In the face of AI exerts repeatedly predicting the rise of sex robots, it's increasingly difficult to insist that such machines strictly belong to a far-off, dystopian future. But some robotics experts predict we'll soon be doing far more than having sexual intercourse with machines. Instead, we'll be making love to them--with all the accompanying romantic feelings. At this week's "Love and Sex with Robots" conference at Goldsmith University in London, David Levy, author of a book on human-robot love, predicted that human-robot marriages would be legal by 2050. Adrian Cheok, computing professor at City University London and director of the Mixed Reality Lab in Singapore, says the prediction is not so farfetched.
'Digital smell' technology could mean people are soon able to send all kinds of odours via messaging and dating apps. Researchers in Malaysia claim to have created fruity, woody and minty electric fragrances by putting electrodes inside participants' nostrils. They stimulate weak electrical currents behind the nostrils that in turn excite neurons that fed the brain with various smells, scientists claim. 'Digital smell' technology could mean people are soon able to send all kinds of odours to friends and family via online chats (stock image) 'It is part of a whole, integrated virtual reality or augmented reality', lead researcher Adrian Cheok who is the director of the Imagineering Institute in Malaysia told NBC. 'So, for example, you could have a virtual dinner with your friend through the internet. You can see them in 3D and also share a glass of wine together', he said.
Two lovers hold hands across a table, overlooking a virtual vista of the Mediterranean. As the pair exchange sweet nothings, the fact they are actually sitting thousands of miles apart bears little significance on the romantic experience. The couple was deemed "hyper-compatible" by online dating technology that matched them using a search engine infused with artificial intelligence (AI). Using data harvested about their social backgrounds, sexual preferences, cultural interests, and even photos of their celebrity crushes, they were thrust together in a virtual reality of their own design. This technology is in the early stages of development.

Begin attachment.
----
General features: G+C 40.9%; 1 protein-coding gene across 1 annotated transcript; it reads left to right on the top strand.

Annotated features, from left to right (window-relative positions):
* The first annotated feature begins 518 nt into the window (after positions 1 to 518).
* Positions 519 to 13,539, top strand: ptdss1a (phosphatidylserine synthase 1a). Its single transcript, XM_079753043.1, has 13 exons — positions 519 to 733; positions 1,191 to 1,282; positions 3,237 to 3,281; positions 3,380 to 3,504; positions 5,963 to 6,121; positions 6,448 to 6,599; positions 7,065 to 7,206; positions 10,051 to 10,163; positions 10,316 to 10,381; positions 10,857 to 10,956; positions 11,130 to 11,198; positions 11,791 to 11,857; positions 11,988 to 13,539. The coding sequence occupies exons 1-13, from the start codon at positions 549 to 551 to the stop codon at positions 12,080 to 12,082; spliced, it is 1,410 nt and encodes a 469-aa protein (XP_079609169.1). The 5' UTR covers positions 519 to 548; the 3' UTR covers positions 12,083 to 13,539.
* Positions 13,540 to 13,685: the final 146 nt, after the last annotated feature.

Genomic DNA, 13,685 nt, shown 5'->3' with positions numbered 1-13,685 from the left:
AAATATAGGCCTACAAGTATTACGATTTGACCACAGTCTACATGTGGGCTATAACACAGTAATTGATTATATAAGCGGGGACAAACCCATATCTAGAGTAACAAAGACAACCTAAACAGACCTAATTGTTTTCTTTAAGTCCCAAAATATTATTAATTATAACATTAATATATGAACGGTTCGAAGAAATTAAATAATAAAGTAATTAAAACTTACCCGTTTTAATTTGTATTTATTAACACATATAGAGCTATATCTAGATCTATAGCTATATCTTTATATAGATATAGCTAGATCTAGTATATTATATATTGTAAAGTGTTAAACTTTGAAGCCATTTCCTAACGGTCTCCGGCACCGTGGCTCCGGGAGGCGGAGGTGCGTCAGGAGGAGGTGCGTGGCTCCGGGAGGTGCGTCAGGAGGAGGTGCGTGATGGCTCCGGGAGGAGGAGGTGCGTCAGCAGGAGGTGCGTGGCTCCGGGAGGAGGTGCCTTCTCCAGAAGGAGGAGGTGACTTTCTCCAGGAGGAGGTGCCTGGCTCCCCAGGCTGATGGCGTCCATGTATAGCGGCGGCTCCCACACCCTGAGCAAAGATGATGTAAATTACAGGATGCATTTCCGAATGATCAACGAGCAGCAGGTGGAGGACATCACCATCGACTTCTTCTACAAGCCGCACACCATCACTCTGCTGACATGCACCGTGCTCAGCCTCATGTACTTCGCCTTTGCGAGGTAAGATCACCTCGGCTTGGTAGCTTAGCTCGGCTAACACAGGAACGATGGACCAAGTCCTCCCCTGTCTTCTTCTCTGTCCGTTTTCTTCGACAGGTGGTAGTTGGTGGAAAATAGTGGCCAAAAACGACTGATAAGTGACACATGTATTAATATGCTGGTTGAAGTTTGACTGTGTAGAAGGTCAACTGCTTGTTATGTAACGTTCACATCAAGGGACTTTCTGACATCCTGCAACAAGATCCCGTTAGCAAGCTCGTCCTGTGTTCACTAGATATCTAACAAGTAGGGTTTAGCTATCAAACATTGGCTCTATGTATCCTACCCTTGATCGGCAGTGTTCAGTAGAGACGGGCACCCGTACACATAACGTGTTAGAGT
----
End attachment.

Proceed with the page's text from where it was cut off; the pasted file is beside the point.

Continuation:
Do you know about Eliza? It was a 1960's computer science experience on psycho-therapy and it turned out that patients preferred interacting with the crude algorithms of the technology of the time to meeting a real-life therapist. Oxford professor Viktor Mayer-Schönberger tells that story in Netopia's broadcast on Digital Ethics. Radio Resonance FM host Peter Warren and reporter Jane Whyatt were two of the authors of the report, this podcast is based on the same research but here are the voices of the academics that were interviewed. Other names include Murray Shanahan (Professor of Cognitive Robotics, Imperial College) and Adrian David Cheok (Professor of Pervasive Computing, City University London), both of whom appeared in the Netopia-seminar on the same topic last month.
When trying to stick to a diet, the temptation of delicious sugary snacks can be too much to resist. But there is good news for dieters trying to avoid these unhealthy foods. A device called Taste Buddy has been designed, that tricks the tongue into tasting unappetising'healthy' food as delicious treats. Professor Adrian Cheok (pictured), from City University of London, who led the team that created the device said: 'What started out as a fun engineering experiment has now led to something much more exciting with the potential to have a positive social impact' In its current early form the Taste Buddy consists of a 2 centimetre (0.8 inch) wide tab that sits on the tongue and is wired to a bulky processor. Placed in the mouth, the Taste Buddy emits thermal and electric signals that stimulate the taste buds.